The Story of Science: Storytelling Bias in Science

7 Jun

Often enough, scientists are left with the unenviable task of conducting an orchestra with out-of-tune instruments. They are charged with telling a coherent story about noisy results. Scientists defer to the demand partly because there is a widespread belief that a journal article is the appropriate grouping variable at which results should ‘make sense.’

To tell coherent stories with noisy data, scientists resort to a variety of underhanded methods. The first is simply squashing the inconvenient results—never reporting them or leaving them to the appendix or couching the results in the language of the trade, e.g., “the result is only marginally significant” or “the result is marginally significant” or “tight confidence bounds” (without ever talking about the expected effect size). Secondly, if good statistics show uncongenial results, drown the data in bad statistics, e.g., report the difference between a significant and an insignificant effect as significant. The third trick is overfitting. A sin in machine learning is a virtue in scientific storytelling. Come up with fanciful theories that could explain the result and make that the explanation. The fourth is to practice the “have your cake and eat it too” method of writing. Proclaim big results at the top and offer a thick word soup in the main text. The fifth is to practice abstinence—abstain from interpreting ‘inconsistent’ results as coming from a lack of power, bad theorizing, or heterogeneous effects.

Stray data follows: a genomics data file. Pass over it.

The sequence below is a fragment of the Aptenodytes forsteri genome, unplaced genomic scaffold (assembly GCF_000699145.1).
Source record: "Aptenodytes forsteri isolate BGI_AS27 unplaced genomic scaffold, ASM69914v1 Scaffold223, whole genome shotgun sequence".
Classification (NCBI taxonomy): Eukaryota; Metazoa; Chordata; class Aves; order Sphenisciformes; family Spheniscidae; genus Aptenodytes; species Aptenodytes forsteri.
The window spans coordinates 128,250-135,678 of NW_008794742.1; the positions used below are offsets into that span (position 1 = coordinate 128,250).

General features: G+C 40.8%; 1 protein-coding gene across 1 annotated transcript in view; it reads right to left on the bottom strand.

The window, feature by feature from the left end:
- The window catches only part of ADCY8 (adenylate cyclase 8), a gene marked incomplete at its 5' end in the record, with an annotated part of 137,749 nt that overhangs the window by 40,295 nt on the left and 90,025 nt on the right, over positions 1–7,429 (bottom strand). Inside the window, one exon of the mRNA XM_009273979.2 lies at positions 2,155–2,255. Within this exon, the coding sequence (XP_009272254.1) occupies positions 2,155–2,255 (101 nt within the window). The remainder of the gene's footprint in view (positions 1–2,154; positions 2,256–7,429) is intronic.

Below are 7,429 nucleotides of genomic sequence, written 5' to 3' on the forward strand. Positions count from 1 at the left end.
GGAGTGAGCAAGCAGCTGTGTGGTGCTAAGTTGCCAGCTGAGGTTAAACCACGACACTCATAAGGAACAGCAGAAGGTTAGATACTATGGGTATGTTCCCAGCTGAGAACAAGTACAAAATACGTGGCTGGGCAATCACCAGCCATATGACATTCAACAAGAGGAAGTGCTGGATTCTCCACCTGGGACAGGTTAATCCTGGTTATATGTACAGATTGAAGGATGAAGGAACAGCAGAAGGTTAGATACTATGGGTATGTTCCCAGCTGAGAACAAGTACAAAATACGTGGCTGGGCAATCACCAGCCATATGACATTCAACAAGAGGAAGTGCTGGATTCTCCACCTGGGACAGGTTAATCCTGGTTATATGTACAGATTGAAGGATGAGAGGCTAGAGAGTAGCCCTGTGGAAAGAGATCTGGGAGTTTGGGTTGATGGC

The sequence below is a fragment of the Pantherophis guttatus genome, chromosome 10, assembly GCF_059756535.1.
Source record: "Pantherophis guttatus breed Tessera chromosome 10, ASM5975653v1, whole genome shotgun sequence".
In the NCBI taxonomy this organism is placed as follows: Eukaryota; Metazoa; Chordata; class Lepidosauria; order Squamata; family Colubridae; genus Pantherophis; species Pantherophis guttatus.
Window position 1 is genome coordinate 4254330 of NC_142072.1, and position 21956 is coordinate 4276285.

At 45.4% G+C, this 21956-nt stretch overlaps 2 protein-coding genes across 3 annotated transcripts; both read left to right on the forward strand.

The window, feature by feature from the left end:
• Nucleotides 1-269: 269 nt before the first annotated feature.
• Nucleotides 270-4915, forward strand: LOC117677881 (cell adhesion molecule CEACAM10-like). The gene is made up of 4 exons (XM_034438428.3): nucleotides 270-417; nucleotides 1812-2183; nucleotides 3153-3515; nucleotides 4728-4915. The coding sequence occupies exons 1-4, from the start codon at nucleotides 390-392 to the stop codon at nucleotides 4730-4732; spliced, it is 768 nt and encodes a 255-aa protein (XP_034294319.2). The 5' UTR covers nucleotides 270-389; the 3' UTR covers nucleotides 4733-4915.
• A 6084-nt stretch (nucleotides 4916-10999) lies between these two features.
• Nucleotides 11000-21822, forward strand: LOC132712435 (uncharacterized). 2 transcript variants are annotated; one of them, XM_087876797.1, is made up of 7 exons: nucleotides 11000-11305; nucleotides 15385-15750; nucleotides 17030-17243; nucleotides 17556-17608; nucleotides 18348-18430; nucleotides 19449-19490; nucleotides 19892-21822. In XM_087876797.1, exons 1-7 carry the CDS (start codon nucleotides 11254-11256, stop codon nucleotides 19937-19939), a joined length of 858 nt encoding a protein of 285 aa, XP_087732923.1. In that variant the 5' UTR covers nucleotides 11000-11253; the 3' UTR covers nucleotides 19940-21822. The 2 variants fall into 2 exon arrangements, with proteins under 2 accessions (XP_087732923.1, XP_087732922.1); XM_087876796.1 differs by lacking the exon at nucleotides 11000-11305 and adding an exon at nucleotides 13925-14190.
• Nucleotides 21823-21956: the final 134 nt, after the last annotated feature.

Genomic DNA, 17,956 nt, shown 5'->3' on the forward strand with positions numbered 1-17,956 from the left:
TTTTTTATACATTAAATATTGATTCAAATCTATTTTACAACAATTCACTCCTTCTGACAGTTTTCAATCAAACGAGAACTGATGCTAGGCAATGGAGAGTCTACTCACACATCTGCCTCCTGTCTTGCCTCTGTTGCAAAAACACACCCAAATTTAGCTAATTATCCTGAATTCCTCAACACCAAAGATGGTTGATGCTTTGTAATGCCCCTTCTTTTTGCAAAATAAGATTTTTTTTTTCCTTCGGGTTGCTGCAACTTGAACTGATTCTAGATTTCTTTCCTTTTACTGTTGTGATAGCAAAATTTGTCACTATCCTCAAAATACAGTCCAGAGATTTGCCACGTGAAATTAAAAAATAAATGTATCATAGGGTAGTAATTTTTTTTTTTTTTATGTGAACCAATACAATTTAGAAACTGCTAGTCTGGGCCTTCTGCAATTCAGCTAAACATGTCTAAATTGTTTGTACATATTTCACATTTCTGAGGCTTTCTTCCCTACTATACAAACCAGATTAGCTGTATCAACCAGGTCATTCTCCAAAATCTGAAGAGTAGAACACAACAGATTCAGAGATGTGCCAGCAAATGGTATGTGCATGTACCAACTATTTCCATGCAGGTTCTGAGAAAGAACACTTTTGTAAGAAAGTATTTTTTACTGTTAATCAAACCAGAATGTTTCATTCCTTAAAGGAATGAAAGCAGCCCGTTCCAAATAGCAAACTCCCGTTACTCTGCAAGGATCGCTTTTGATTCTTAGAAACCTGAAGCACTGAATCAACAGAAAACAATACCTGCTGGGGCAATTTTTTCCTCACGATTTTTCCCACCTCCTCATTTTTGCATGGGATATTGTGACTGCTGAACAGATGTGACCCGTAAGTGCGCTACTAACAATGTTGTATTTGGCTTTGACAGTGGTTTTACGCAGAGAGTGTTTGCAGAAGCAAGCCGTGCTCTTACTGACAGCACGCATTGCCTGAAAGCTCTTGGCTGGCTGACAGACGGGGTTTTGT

The worst outcome of all of this malaise is that many (expectedly) become better at what they practice—bad science and nimble storytelling.

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